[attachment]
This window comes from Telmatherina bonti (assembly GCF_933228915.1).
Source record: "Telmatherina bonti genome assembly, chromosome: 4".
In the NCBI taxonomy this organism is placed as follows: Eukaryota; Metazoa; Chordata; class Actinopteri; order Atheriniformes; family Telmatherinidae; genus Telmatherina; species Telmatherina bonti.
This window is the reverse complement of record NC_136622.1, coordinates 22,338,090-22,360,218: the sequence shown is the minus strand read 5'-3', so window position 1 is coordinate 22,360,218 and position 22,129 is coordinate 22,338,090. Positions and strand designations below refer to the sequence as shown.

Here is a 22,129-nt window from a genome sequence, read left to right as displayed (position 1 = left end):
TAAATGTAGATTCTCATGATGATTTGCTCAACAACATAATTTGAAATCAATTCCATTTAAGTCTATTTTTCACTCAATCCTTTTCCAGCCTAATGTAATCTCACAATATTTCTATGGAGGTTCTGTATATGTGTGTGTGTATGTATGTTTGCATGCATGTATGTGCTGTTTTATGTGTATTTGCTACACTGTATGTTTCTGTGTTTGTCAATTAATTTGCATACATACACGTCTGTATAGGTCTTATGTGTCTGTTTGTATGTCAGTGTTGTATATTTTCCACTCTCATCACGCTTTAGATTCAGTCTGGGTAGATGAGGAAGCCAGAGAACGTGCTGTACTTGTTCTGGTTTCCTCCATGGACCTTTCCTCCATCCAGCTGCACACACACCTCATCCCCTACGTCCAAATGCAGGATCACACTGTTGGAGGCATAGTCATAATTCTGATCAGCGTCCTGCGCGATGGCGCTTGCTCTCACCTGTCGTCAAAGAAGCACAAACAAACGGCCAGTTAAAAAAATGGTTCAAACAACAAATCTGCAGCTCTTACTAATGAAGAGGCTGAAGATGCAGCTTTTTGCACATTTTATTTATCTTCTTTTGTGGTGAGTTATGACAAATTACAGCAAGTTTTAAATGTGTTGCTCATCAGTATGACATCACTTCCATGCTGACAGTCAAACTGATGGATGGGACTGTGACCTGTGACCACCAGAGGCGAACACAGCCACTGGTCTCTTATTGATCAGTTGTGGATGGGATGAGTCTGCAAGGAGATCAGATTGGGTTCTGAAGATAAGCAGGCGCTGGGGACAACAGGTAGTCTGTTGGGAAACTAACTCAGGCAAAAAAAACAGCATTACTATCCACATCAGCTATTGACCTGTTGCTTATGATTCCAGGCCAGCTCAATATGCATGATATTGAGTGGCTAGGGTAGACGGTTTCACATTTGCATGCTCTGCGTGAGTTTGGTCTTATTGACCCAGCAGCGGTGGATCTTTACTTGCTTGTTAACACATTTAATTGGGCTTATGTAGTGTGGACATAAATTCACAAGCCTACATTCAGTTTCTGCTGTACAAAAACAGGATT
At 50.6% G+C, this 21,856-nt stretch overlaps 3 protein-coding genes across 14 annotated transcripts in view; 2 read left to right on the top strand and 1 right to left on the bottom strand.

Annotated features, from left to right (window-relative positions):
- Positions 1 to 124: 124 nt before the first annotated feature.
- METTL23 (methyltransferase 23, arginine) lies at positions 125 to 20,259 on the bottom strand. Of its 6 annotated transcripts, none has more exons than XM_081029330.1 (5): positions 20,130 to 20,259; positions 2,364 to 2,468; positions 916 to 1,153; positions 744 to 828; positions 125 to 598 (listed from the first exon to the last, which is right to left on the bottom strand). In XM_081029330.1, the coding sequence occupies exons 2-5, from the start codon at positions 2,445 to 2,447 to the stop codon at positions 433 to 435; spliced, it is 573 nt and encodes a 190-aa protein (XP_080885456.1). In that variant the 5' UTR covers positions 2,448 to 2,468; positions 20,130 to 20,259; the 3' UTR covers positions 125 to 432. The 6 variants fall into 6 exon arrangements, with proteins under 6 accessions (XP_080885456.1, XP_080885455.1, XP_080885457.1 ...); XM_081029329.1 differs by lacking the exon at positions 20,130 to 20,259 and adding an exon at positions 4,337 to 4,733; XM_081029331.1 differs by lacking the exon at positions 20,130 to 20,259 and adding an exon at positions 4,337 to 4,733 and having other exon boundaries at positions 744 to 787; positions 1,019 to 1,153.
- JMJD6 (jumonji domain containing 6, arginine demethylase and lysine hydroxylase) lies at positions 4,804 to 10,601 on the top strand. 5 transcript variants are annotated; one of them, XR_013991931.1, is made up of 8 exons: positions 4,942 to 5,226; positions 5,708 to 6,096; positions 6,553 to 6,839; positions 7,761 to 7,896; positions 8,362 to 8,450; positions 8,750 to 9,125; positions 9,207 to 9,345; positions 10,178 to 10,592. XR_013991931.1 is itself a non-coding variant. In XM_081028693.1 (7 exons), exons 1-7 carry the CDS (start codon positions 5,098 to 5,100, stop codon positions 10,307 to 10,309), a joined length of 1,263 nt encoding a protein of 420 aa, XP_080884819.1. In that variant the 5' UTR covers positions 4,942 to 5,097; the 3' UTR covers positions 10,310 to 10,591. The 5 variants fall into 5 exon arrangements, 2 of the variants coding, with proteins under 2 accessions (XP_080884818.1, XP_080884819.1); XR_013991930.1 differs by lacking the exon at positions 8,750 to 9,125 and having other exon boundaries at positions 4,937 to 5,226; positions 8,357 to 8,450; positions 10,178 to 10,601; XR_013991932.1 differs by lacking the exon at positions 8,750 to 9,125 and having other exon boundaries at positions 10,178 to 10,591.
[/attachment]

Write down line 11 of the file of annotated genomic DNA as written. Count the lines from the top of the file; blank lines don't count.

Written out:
- JMJD6 (jumonji domain containing 6, arginine demethylase and lysine hydroxylase) lies at positions 4,804 to 10,601 on the top strand. 5 transcript variants are annotated; one of them, XR_013991931.1, is made up of 8 exons: positions 4,942 to 5,226; positions 5,708 to 6,096; positions 6,553 to 6,839; positions 7,761 to 7,896; positions 8,362 to 8,450; positions 8,750 to 9,125; positions 9,207 to 9,345; positions 10,178 to 10,592. XR_013991931.1 is itself a non-coding variant. In XM_081028693.1 (7 exons), exons 1-7 carry the CDS (start codon positions 5,098 to 5,100, stop codon positions 10,307 to 10,309), a joined length of 1,263 nt encoding a protein of 420 aa, XP_080884819.1. In that variant the 5' UTR covers positions 4,942 to 5,097; the 3' UTR covers positions 10,310 to 10,591. The 5 variants fall into 5 exon arrangements, 2 of the variants coding, with proteins under 2 accessions (XP_080884818.1, XP_080884819.1); XR_013991930.1 differs by lacking the exon at positions 8,750 to 9,125 and having other exon boundaries at positions 4,937 to 5,226; positions 8,357 to 8,450; positions 10,178 to 10,601; XR_013991932.1 differs by lacking the exon at positions 8,750 to 9,125 and having other exon boundaries at positions 10,178 to 10,591.